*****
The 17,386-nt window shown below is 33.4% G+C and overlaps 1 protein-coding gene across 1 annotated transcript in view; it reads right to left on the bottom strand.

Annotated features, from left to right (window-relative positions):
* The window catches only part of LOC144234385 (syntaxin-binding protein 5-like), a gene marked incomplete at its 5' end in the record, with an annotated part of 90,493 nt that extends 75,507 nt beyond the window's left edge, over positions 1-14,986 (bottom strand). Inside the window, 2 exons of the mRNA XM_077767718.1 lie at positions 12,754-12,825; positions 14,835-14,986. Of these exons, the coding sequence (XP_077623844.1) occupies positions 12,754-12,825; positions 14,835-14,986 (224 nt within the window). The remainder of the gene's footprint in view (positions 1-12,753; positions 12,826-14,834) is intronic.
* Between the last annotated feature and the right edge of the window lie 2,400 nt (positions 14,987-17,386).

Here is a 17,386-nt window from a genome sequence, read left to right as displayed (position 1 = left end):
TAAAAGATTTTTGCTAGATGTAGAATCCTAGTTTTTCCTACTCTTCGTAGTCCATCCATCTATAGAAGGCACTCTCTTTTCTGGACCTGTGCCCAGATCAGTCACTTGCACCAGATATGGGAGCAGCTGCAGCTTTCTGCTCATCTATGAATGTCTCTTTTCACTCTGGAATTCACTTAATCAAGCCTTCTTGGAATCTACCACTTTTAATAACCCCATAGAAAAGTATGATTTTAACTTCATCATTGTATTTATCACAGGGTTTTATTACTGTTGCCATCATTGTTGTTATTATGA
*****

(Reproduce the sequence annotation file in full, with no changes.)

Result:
The 17,386-nt window shown below is 33.4% G+C and overlaps 1 protein-coding gene across 1 annotated transcript in view; it reads right to left on the bottom strand.

Annotated features, from left to right (window-relative positions):
* The window catches only part of LOC144234385 (syntaxin-binding protein 5-like), a gene marked incomplete at its 5' end in the record, with an annotated part of 90,493 nt that extends 75,507 nt beyond the window's left edge, over positions 1-14,986 (bottom strand). Inside the window, 2 exons of the mRNA XM_077767718.1 lie at positions 12,754-12,825; positions 14,835-14,986. Of these exons, the coding sequence (XP_077623844.1) occupies positions 12,754-12,825; positions 14,835-14,986 (224 nt within the window). The remainder of the gene's footprint in view (positions 1-12,753; positions 12,826-14,834) is intronic.
* Between the last annotated feature and the right edge of the window lie 2,400 nt (positions 14,987-17,386).

Here is a 17,386-nt window from a genome sequence, read left to right as displayed (position 1 = left end):
TAAAAGATTTTTGCTAGATGTAGAATCCTAGTTTTTCCTACTCTTCGTAGTCCATCCATCTATAGAAGGCACTCTCTTTTCTGGACCTGTGCCCAGATCAGTCACTTGCACCAGATATGGGAGCAGCTGCAGCTTTCTGCTCATCTATGAATGTCTCTTTTCACTCTGGAATTCACTTAATCAAGCCTTCTTGGAATCTACCACTTTTAATAACCCCATAGAAAAGTATGATTTTAACTTCATCATTGTATTTATCACAGGGTTTTATTACTGTTGCCATCATTGTTGTTATTATGA